All-Star slugger Gallo wants to stay in Texas at deadline
ARLINGTON — Joey Gallo has repeatedly said he wants to stay with the Texas Rangers. The All-Star slugger is also well aware that he could be traded in the next two weeks by the team that drafted him.
The still-rebuilding and last-place Rangers are certain to get inquiries from contending teams before the July 30 trade deadline about the big left-handed hitter and Gold Glove-winning right fielder just back from his second All-Star Game and first Home Run Derby appearance. All-Star right-hander Kyle Gibson, a veteran with one year left on his Texas deal after this, will also get plenty of interest.
"At the end of the day, in my head and my heart, I feel like I'll be a Ranger," Gallo said while in Denver this week. "It's all I've ever been my whole life, so I can't really think about ever not being a Texas Ranger. But at the end of the day, it's a business. If the team feels moving me might fit them better, then I understand that."
Among potential suitors for Gallo could be the righty-heavy New York Yankees or the San Diego Padres, whose general manager A.J. Preller was in the Rangers organization when they got Gallo with the 39th overall pick in the 2012 draft.
The Rangers could also opt to keep the 27-year-old Gallo, who has two 40-homer seasons in his career. The 6-foot-5 slugger is under team control through next season, eligible for salary arbitration again this winter, before possible free agency after the 2022 season.
First-year general manager Chris Young said a possible contract extension for Gallo is one of many scenarios the Rangers are considering.
Gallo, who is making $6.2 million this season, insisted he is not worrying about what he can't control. There will be a hefty pay raise coming, though the player whose agent is Scott Boras said last month any perception that he is seeking an "insane amount of money" is wrong.
Gallo is hitting .239 with 24 homers and 52 RBIs in 84 games this season. His MLB-leading 72 walks, 12 more than any any other player and not including the one he drew in his only All-Star at-bat his week, boost his on-base percentage to .402, fourth-best in the majors.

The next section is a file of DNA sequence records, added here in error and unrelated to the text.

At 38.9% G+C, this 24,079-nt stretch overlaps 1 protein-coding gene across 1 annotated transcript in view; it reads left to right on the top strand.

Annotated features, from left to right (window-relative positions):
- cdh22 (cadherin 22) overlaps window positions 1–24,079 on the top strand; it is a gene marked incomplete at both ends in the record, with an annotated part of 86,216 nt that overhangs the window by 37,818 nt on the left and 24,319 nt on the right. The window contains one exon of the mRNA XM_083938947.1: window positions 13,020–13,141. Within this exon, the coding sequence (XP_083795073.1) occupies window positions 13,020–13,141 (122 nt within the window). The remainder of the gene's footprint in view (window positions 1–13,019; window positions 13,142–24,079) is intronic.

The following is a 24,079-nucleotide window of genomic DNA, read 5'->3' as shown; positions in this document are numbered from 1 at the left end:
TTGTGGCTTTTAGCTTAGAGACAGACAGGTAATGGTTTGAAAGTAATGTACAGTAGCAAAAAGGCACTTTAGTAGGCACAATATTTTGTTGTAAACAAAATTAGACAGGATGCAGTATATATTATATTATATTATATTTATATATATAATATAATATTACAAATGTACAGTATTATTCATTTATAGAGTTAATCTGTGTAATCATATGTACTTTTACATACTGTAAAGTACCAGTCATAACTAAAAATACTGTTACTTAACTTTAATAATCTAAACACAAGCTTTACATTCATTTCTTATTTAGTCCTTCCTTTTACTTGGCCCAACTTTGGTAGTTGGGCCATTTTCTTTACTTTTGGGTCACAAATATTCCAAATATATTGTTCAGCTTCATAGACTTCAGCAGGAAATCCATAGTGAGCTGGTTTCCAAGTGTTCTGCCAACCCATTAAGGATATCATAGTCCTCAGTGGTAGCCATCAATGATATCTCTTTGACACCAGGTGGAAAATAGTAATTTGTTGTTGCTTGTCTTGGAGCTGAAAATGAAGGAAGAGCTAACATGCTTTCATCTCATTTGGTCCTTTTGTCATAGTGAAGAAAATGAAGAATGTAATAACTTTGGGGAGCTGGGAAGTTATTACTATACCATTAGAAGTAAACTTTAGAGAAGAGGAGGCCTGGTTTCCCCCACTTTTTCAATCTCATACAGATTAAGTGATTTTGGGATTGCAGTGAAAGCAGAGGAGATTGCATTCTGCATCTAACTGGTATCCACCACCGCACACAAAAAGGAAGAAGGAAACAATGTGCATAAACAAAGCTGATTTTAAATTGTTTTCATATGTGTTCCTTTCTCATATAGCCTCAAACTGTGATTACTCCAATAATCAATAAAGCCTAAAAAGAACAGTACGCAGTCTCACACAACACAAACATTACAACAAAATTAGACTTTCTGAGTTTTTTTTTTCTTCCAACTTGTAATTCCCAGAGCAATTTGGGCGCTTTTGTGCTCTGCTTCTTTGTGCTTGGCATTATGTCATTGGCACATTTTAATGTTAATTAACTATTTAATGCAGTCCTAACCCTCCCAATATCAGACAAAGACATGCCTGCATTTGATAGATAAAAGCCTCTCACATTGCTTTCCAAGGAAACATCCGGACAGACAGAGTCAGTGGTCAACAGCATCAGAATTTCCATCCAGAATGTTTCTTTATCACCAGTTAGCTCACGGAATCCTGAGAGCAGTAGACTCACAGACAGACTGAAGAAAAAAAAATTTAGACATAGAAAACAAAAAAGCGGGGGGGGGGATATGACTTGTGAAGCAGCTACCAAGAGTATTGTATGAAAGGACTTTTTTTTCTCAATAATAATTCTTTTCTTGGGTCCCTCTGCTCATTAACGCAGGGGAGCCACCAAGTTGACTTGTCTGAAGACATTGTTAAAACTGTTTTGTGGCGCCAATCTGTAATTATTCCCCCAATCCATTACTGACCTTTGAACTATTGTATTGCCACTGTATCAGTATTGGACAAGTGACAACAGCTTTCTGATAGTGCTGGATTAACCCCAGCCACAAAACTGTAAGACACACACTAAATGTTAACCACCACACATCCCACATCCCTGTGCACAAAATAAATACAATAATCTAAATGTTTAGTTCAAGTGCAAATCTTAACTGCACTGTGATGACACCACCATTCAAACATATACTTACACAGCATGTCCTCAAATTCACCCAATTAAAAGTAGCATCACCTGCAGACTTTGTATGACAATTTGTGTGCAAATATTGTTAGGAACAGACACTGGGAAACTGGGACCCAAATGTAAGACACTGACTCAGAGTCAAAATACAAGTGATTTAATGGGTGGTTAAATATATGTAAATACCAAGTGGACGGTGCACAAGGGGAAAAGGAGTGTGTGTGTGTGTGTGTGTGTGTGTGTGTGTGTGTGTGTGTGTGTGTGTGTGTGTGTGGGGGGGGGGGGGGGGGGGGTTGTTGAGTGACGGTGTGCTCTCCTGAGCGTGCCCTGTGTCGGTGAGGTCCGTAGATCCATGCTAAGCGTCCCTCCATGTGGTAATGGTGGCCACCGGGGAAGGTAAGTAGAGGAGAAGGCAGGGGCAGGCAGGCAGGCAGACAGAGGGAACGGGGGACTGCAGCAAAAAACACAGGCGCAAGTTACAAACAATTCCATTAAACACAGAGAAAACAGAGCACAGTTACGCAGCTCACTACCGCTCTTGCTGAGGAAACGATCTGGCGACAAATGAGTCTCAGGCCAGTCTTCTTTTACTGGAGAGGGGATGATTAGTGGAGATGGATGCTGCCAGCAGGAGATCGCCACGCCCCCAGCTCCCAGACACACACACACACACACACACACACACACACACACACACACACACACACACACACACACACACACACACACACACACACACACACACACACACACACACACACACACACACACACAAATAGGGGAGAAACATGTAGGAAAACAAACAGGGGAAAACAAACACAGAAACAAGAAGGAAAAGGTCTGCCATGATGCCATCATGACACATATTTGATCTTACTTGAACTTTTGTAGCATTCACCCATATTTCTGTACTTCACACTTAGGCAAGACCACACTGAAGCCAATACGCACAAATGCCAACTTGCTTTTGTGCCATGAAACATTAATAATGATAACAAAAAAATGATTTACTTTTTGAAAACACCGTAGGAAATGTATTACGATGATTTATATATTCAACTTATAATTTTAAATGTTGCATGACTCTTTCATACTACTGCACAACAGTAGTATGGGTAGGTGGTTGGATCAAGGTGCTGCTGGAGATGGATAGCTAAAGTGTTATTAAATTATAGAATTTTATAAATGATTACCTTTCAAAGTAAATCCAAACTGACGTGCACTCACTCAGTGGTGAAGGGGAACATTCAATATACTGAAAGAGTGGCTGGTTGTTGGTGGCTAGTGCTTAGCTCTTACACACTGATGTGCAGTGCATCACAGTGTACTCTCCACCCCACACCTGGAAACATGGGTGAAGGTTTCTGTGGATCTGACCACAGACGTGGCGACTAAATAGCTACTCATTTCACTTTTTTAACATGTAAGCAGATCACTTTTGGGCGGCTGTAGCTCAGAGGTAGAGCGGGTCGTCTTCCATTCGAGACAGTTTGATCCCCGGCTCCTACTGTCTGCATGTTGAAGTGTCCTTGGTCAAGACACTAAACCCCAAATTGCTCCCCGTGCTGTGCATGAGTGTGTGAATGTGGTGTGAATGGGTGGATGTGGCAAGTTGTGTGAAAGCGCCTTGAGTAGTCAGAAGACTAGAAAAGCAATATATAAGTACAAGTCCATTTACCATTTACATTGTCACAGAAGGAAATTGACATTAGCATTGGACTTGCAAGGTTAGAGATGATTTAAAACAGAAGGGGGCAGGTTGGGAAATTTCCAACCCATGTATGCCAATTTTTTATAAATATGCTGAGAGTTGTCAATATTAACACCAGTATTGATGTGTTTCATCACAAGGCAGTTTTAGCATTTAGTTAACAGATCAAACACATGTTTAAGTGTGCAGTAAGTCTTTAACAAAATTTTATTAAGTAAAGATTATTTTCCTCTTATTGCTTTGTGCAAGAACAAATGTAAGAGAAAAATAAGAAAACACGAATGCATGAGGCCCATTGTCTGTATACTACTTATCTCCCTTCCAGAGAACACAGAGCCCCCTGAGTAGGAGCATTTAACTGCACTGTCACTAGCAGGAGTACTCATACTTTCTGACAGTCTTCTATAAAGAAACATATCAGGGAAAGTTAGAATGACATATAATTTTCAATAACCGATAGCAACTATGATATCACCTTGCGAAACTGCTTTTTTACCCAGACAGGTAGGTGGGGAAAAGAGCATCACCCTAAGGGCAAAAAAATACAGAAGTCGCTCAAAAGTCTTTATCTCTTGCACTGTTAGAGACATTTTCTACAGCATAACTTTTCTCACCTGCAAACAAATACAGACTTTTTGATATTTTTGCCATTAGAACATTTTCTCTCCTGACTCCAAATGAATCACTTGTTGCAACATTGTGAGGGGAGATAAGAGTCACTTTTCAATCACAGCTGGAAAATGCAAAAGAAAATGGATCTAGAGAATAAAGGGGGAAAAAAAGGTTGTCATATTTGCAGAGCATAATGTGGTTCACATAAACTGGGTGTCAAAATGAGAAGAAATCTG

In his last 12 games before the All-Star break, Gallo had 11 homers and was the first Rangers player ever to go deep 10 times over a span of 10 games. He had homers of 462 and 450 feet in the same game.
The Rangers, 20 games under .500, resume play after the break against Toronto in Buffalo on Friday night. Gallo talked in Denver about them building toward the future with players like All-Star rookie center fielder Adolis Garcia and Gibson.
"I think we have a lot of really good pieces that we're kind of trying to see, 'Hey is this going to be part of our our new nucleus and part of our future?' And with guys like Adolis and Gibby and whatnot, it's awesome to see these guys kind of blossom," Gallo said. "And moving forward we'll be able to be a winning team and hopefully make the playoffs at some point. So I think it's just finishing the season strong."
But Gallo and Gibson (6-1, 2.29 ERA) could instead be finishing this season in a playoff chase with other teams.
Gibson, who pitched a scoreless inning in his first All-Star Game appearance, is scheduled to make his next start Monday night in Detroit. That means there would be only one more start after that before the trade deadline.
The Rangers last winter dealt Lance Lynn, now the AL ERA leader ahead of Gibson, to the Chicago White Sox when he had one year left on his contract. Texas had kept the workhorse starter and Gallo at the 2020 trade deadline. The 33-year-old Gibson is now in the same situation, making $10 million this season and with one year left for $7 million after this.